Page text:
Iowa Public Television

 

Warm Weather a Headache for Michigan Asparagus Farms

posted on March 30, 2012


WALKERVILLE, Mich. (AP) - Asparagus is rising from the ground

because of Michigan's extraordinarily warm weather, a condition

that could eventually ruin the crop due to a lack of labor and

inevitable frost.

     Asparagus is a spring crop, especially in Oceana and Mason

counties in the northwestern Lower Peninsula, but not this early.

Though temperatures topped 80 degrees last week, lows in the next

few days could drop to 32 or lower. A freeze watch was posted

Sunday by the National Weather Service.

     "I've never seen a spring like this - never," Thomas Oomen of

Oomen Farms told The Muskegon Chronicle (http://bit.ly/H6tL7e).

"I've been in agriculture my whole life. It just creates a whole

bunch of problems. If it freezes, the crop will just kind of go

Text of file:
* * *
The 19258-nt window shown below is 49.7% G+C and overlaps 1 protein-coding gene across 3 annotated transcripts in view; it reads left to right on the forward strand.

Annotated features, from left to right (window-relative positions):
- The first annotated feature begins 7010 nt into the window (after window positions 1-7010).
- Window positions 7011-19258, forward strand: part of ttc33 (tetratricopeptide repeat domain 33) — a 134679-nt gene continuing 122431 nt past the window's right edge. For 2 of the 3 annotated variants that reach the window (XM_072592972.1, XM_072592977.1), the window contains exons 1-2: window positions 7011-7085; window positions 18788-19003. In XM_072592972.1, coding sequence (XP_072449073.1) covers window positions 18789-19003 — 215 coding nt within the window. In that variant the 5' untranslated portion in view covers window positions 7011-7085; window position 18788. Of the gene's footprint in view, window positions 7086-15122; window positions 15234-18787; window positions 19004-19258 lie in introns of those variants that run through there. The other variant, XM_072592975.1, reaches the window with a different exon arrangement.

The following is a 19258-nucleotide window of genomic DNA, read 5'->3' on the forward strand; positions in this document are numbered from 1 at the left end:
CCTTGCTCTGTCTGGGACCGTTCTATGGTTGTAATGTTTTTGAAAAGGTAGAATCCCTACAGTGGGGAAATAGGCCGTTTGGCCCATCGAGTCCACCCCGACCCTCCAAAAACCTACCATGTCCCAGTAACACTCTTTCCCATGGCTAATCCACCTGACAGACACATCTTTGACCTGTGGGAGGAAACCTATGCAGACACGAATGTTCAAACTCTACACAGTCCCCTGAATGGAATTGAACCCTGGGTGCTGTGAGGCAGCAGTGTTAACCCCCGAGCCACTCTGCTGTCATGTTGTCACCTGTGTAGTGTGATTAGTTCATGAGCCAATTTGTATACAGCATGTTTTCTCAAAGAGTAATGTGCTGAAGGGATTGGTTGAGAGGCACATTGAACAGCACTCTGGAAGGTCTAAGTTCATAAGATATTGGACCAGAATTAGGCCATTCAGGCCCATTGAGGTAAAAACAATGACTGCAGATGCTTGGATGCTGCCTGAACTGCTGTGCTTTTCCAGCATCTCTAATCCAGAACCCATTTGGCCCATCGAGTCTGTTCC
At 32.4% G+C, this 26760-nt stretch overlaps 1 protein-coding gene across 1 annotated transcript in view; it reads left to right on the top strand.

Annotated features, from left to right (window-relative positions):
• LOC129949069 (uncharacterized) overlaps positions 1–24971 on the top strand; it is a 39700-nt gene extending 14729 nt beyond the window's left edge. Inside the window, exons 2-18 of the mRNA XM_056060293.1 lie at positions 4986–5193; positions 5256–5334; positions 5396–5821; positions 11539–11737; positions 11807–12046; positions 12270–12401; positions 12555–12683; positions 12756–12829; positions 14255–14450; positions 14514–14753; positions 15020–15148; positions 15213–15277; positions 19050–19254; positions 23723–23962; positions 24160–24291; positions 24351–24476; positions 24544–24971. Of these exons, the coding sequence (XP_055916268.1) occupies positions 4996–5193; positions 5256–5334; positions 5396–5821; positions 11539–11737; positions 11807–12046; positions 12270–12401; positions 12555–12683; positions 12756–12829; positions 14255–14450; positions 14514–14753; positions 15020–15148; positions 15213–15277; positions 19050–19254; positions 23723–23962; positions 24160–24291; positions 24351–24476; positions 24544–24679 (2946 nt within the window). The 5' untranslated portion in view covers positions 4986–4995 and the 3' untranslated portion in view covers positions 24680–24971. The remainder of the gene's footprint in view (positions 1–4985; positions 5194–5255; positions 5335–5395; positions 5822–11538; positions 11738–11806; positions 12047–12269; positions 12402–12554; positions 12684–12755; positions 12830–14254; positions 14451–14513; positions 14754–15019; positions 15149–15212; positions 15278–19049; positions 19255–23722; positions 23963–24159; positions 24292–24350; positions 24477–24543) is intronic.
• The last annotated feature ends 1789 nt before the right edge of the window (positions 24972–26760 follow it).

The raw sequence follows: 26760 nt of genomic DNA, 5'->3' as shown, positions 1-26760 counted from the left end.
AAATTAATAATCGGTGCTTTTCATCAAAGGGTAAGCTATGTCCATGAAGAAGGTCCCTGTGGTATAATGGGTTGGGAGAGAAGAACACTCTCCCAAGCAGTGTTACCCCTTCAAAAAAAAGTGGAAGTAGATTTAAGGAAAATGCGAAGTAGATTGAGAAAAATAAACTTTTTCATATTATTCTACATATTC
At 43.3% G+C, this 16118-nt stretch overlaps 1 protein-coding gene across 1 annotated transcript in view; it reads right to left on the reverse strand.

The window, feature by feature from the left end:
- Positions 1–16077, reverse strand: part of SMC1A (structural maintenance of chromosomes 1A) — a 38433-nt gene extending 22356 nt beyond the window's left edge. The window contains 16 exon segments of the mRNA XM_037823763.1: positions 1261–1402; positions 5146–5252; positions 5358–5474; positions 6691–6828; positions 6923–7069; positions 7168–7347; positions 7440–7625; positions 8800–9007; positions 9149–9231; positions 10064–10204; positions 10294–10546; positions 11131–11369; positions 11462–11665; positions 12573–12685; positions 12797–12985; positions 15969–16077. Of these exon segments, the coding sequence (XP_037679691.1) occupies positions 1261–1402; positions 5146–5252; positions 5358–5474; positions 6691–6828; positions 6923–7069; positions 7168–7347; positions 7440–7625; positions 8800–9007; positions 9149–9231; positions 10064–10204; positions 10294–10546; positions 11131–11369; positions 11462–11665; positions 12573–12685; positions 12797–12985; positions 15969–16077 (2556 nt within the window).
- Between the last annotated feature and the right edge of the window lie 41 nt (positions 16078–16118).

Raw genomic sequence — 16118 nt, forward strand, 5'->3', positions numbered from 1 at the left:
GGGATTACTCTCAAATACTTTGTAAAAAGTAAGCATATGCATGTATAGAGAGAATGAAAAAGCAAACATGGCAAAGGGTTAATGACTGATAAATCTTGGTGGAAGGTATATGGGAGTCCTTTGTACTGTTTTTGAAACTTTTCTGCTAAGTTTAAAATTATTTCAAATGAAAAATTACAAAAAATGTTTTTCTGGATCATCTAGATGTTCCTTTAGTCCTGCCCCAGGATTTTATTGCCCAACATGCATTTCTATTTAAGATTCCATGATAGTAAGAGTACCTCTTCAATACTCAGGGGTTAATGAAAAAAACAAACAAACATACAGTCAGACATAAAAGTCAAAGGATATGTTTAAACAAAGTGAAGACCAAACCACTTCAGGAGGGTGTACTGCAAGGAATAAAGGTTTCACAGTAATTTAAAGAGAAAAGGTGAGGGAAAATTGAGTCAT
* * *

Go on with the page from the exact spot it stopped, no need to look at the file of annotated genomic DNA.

away. If the help isn't here, we'll have to mow the field off and

start over. There is just another level of stress in this right

now."

     Grower Mike Van Agtmael believes 50 of his 80 acres of asparagus

could be at risk.

     "Everyone is extremely nervous," he said.

     Migrant workers hand-pick virtually all of Michigan's asparagus,

going row by row while riding in a cart. But the workers are

elsewhere in the United States at this time of year, and typically

don't make it to Michigan's fruit-and-vegetable belt until late

April or May.

     "They have kids in school and a change in plans isn't in the

norm for them. That's their life," Oomen said.

     Norm Myers, an educator with the Cooperative Extension Service,

said a grower in Belding, northeast of Grand Rapids, already has 5

percent of his crop poking through the ground.

     "The concern is that the earlier that it comes up the more

likely it is going to frost," Myers said. "That's the ugly side

of this warm weather."

 


Tags: asparagus farmers Michigan warm weather